As part of its confidential Power Purchase Agreement with Duke, ZNC submitted the required interconnection request last summer. This is routine: Companies that want to connect their projects to the grid must undergo a series of studies before they can be built. The studies establish the potential grid system upgrades and estimate and assign the costs to do so.

Even before entering the interconnection queue, companies can use maps, data and request information from the utility to get an initial sense of whether the project is feasible, Duke spokesman Jeff Brooks said.

But that doesn’t tell the full story, Carroll said. “The utility will only provide very limited information in response to those requests.”

By last fall, Duke had provided a Phase I report to ZNC, “which identified several obstacles that will render interconnection infeasible,” ZNC attorneys wrote to the Commission.

For starters, the cost of interconnection facilities and network upgrades would total $13.5 million, not including the costs of acquiring easements, and Duke “was unable to provide estimates of such costs,” the letter read.

Undeterred, ZNC hired additional engineers and land-use consultants for a second study phase. The results were even more dispiriting: ZNC would also have to spend another $80 million to $100 million over the next 15 years to construct, own, maintain and insure five miles of new conductors. Plus, the company would need broker agreements with dozens of private property owners for new rights-of-way.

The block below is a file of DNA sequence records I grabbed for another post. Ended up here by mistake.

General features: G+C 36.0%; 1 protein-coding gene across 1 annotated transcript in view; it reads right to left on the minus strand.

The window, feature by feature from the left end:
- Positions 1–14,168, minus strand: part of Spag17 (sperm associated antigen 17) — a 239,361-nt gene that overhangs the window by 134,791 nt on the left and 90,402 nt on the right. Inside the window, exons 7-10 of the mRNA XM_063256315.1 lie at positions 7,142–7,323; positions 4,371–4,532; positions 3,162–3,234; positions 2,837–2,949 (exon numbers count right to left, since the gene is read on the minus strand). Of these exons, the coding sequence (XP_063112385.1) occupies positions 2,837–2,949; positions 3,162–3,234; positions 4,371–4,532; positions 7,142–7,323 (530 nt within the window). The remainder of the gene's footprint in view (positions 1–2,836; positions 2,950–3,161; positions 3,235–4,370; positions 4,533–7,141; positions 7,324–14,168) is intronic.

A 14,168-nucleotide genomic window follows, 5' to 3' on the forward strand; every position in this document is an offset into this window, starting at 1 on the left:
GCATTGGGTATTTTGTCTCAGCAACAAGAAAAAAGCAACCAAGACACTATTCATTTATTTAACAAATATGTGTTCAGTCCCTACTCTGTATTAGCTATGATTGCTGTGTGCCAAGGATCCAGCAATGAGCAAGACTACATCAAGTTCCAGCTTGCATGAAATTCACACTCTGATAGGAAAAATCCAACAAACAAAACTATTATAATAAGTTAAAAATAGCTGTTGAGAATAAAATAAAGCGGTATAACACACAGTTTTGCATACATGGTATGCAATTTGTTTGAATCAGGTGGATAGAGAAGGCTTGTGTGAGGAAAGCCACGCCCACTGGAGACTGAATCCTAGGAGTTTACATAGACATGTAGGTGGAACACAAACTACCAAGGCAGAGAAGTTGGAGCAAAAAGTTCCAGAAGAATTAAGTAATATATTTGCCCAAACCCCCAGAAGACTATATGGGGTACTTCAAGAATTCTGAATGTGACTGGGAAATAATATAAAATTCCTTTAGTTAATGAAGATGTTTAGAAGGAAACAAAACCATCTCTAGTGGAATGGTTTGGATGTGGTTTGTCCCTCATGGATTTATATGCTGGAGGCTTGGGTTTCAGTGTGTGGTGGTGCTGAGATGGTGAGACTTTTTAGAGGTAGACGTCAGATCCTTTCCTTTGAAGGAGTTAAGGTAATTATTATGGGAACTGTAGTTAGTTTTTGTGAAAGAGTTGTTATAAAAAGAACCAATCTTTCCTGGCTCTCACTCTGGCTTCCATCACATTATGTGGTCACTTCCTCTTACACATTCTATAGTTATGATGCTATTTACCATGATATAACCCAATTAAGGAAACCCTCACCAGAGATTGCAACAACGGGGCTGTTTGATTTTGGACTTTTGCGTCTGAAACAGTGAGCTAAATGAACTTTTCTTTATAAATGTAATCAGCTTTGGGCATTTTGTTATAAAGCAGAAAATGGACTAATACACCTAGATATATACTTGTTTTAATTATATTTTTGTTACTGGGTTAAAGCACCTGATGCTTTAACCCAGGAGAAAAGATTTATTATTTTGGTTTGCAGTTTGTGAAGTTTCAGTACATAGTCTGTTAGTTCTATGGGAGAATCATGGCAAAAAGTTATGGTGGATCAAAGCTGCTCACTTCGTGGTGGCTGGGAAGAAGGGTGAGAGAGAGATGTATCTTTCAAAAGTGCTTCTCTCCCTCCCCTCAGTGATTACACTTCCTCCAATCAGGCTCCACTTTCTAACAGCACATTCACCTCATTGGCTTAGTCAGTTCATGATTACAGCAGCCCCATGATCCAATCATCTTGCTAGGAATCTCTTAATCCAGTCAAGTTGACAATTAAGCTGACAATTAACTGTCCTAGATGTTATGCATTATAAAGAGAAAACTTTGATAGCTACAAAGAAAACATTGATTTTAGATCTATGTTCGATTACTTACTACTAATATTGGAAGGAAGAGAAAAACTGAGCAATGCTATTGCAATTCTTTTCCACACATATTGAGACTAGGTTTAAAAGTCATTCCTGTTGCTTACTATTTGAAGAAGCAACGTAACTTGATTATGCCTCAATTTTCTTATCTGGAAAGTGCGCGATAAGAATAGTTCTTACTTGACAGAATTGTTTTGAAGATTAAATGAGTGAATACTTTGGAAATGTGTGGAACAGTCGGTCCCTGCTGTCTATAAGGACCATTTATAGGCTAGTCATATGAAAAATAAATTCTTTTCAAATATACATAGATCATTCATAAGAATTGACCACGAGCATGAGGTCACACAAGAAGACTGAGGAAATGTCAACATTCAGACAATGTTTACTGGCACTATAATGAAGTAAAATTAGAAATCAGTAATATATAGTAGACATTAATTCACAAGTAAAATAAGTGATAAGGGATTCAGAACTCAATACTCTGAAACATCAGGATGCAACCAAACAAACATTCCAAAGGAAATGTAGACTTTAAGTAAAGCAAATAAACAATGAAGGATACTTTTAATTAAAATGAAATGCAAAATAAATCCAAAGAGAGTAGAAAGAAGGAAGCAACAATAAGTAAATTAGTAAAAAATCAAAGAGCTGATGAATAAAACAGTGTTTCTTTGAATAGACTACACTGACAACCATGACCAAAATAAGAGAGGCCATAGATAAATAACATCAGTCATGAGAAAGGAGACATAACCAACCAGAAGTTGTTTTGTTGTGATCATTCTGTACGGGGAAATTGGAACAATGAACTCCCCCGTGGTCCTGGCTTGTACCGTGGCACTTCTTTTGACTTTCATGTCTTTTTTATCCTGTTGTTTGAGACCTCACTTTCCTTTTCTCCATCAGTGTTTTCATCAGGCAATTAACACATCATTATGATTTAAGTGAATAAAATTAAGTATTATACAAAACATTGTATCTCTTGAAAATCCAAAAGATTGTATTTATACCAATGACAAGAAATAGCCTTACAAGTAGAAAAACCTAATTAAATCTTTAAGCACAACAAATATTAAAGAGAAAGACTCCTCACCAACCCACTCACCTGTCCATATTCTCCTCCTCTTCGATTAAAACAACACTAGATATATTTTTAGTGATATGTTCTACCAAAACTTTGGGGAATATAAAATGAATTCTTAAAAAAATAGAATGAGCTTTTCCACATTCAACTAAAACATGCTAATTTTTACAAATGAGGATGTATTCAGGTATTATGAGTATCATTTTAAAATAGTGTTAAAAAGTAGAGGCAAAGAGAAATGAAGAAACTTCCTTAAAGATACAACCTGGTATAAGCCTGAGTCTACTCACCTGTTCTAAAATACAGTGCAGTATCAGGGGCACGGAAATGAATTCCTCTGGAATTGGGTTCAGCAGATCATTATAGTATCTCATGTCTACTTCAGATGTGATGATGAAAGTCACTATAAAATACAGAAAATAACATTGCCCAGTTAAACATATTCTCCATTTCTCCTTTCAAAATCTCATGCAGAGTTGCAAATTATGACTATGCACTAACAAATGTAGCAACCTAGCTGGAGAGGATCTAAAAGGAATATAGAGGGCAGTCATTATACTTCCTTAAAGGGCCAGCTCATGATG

Even if all those steps went smoothly, Duke would not begin to build the grid interconnection until the ZNC had acquired all of the rights-of-way and completely installed privately owned poles and power lines. That work would postpone the estimated interconnection date by eight years. Martin Redeker, left, and Joe Carroll of ZNC Turkey Creek, explained the project to local residents in early 2022. Seated is Max Pope, mayor of Turkey. (Photo: Lisa Sorg)

Brooks, the Duke spokesman, said the interconnection process has improved since 2021, when the commission approved changes suggested by the utility. The changes also complied with Federal Energy Regulatory Commission rules. 

Regardless of the type of energy they produce, companies that want to sell power to the Duke grid must go through a “first-ready, first-served cluster process” to determine whether they can meet the utility’s interconnection requirements. The upgrade costs also are shared across projects.

This is a change from the previous system – a “first-come, first-served serial process” – which enabled “speculative and non-ready” interconnection customers to idle while blocking viable projects from coming online, Brooks said. 

There were other inequities in the original process, as well. All of the interconnection costs were borne by the earliest projects because they triggered the need for system upgrades. The latecomers benefited from those upgrades without having to pay for them.

An alternative regulatory model

There is a different interconnection philosophy, one that is used in most of Texas, where ERCOT operates the grid, and in many parts of Europe, said Shelley Robbins, senior decarbonization manager with the Southern Alliance for Clean Energy. “That’s to basically interconnect most everything, but subject all resources to curtailment,” meaning energy producers have to adjust their outputs in order to keep the grid balanced.